According to a letter signed by several researchers earlier this month in Science magazine, the biggest threat from the coronavirus "by far" is what is contained in small particles that can easily bypass facemasks in aerosol form. Droplets quickly fall to the ground, but aerosol lingers. 


The researchers wrote that the tiny particles can remain in the air "for many seconds to ours, like smoke and be inhaled." The particles are "highly concentrated near an infected person ... But aerosols containing infectious viruses can also travel more than six feet and accumulate in poorly ventilated indoor air, leading to super spreading events."

So if you've been wearing a mask at the table in between bites, this might come as a surprise to you. It's not what they told you. You should also know the consensus changes. They never admitted, but it does. Science changes as we learn more. It was only a few weeks ago that the same people yelling at you now for not wearing a mask were scolding you for considering buying a mask.

On Feb. 29, Dr. Jerome Adams, the U.S. Surgeon General tweeted this.

On March 8th, Anthony Fauci told us once again that masks are pointless right now in the United States.

"People should not be walking around with masks," he told CBS' "60 Minutes." "There's no reason to be walking around with a mask. When you're in the middle of an outbreak, wearing a mask might make people feel a little bit better and it might even block a droplet, but it's not providing the perfect protection that people think that it is."


All of us are learning about this on the fly. It was a new disease. There are a lot of things we didn't know. But to pretend that you are speaking God's word and rearrange our society on the basis of that and never acknowledge that you were completely wrong, that your assumptions were false, that's the definition of dishonesty.

It's also the hallmark of the people who lead us. They know nothing.

Tucker Carlson currently serves as the host of FOX News Channel’s (FNC) Tucker Carlson Tonight (weekdays 8PM/ET). He joined the network in 2009 as a contributor.

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CDC now "strongly recommends" masks on public transport and at hubs

The U.S. Centers for Disease Control and Prevention (CDC) issued new guidance on Monday saying it "strongly recommends appropriate masks be worn by all passengers and by all personnel" operating public transport across the country, including in stations, terminals and airports, to help slow spiraling coronavirus infections.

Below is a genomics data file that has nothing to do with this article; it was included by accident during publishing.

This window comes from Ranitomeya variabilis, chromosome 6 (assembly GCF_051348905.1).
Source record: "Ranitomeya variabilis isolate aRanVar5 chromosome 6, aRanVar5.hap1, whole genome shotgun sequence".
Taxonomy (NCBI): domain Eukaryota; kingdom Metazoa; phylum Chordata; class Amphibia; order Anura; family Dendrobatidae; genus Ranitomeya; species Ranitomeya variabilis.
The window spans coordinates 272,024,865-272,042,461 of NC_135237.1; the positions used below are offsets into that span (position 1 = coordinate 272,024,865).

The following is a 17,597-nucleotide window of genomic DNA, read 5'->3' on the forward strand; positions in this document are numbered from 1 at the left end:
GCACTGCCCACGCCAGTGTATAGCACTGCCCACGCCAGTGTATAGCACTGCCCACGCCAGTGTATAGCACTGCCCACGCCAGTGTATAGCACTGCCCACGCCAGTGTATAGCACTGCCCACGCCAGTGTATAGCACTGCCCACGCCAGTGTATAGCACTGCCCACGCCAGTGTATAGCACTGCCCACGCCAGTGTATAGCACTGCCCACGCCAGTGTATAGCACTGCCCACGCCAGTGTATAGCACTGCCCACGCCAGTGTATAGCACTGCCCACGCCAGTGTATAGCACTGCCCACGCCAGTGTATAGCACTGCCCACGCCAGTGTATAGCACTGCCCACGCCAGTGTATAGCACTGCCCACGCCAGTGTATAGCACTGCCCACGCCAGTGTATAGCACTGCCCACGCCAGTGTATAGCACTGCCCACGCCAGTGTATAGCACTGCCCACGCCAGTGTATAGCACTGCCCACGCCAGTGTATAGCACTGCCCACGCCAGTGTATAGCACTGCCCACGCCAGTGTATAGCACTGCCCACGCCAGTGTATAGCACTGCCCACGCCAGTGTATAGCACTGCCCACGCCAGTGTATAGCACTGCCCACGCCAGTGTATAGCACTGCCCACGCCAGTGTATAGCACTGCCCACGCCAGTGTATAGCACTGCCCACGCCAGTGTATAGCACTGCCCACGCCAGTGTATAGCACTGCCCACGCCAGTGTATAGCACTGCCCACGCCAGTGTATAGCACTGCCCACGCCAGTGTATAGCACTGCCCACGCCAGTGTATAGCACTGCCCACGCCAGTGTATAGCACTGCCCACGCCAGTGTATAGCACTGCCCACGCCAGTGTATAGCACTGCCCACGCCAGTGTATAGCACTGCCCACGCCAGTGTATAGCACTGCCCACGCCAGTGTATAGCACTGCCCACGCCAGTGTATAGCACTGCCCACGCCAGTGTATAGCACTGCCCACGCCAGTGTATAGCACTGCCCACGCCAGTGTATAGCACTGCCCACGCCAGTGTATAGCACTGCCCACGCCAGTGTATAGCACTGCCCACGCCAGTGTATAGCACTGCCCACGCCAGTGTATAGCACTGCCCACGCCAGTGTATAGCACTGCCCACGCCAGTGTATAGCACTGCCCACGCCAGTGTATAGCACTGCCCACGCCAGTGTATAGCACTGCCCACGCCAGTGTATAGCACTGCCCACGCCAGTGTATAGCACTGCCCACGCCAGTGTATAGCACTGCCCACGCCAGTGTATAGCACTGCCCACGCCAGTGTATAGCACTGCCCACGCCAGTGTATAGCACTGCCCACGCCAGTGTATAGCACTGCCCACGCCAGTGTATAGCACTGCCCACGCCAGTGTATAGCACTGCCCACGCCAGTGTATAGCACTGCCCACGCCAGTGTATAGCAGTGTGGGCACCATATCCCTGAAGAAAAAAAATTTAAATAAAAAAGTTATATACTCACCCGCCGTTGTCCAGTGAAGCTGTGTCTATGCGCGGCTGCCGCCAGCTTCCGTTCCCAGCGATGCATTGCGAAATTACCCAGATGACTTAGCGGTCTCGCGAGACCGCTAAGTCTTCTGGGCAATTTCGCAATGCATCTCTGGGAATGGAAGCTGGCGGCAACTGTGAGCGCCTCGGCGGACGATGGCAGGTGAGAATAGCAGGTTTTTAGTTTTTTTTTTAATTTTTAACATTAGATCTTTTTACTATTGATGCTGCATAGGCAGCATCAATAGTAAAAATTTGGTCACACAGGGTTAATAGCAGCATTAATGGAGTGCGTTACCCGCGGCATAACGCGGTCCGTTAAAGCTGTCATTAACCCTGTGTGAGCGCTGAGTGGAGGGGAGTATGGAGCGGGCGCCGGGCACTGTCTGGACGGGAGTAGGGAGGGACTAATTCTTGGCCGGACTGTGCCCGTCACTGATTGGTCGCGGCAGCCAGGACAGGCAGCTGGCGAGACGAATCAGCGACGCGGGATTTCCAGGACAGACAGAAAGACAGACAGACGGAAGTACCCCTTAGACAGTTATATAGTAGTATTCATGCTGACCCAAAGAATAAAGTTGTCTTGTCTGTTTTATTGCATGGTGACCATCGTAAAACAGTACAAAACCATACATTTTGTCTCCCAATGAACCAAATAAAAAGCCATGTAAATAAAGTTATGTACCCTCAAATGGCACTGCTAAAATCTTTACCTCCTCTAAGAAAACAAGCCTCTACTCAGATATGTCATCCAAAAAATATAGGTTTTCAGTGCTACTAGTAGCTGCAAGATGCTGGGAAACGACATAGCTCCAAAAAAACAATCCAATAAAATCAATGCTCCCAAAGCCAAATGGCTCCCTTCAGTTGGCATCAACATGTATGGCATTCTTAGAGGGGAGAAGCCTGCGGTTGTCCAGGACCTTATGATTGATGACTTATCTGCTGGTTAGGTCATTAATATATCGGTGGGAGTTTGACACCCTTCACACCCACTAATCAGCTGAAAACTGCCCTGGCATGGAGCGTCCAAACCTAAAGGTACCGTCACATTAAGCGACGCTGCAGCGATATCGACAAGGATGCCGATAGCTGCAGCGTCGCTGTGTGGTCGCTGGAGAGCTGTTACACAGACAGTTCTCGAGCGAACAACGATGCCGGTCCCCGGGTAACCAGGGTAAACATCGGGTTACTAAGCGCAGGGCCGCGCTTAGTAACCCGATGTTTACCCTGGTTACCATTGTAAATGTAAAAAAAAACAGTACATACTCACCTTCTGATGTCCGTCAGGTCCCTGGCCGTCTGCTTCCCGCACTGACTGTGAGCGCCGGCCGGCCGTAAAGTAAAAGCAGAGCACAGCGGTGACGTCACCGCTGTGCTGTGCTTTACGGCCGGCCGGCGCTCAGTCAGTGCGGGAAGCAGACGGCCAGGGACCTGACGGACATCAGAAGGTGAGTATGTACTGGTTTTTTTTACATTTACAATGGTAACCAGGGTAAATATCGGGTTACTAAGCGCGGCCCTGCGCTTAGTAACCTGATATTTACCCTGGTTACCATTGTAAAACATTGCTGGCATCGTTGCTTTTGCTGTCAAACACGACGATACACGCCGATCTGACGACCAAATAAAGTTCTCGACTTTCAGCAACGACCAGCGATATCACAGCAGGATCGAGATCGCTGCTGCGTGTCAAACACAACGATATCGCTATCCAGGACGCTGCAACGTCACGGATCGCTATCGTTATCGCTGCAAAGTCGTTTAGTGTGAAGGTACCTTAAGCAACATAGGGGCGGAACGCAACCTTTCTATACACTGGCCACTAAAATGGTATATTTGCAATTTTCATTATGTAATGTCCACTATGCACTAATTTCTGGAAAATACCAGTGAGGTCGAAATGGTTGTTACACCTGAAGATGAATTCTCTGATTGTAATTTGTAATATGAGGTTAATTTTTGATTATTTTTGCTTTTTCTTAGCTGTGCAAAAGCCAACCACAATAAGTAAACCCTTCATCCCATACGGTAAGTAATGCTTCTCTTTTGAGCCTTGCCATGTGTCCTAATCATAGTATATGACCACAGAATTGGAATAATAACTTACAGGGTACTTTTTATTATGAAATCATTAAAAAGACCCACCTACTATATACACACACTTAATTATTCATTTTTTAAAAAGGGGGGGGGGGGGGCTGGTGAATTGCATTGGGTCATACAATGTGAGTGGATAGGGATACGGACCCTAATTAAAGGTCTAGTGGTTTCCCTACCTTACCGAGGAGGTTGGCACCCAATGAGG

The Trump administration has thus far declined to issue any national mandate on face coverings, opting to leave such rules to state and local leaders to determine. The president himself has said he wears a mask "when needed," but he's disparaged other politicians and journalists for wearing masks, mocking one reporter during a White House news conference as "politically correct" for his decision not to remove his mask to ask a question.

Trump casts doubt on masks as COVID surges 09:32

Issuing its new "interim guidance" note on Monday, the CDC called masks "one of the most effective strategies available for reducing COVID-19 transmission," and said well-fitted face coverings "are most likely to reduce the spread of COVID-19 when they are widely used by people in public settings. Wide use of masks especially helps protect those at higher risk of severe illness from COVID-19 as well as workers who frequently come into close contact with other people (e.g., in airports, seaports or other docks, bus terminals, and train stations)."

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Most U.S. airlines, Amtrak and many other transport companies already require passengers and staff to wear masks. The CDC urged passengers on all "public conveyances (e.g., airplanes, ships, ferries, trains, subways, buses, taxis, ride-shares) as well as operators of those conveyances," to follow suit.

While they have become a lightning rod this year in the American political debate, mask use was widely adopted early during the coronavirus pandemic in many Asian nations, and given the success in those countries at limiting the virus' spread, it has since been mandated in public settings in many European nations.

There has been a clear consensus from scientific research for months that face masks — far more even than plastic face shields — are effective at preventing the spread of the virus that causes COVID-19.

CDC director contradicts Trump on vaccine 03:15

The CDC said Monday that everyone "should wear masks that cover both the mouth and nose when waiting or, traveling on, or departing from public. People should also wear masks at an airport, bus or ferry terminal, train or subway station, seaport, or similar area that provides transportation."

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It urged transport operators to "refuse boarding to anyone not wearing a mask and require all people onboard, whether passengers or employees, to wear masks for the duration of travel," with exceptions for eating, drinking, and medical disorders that prohibit mask wearing.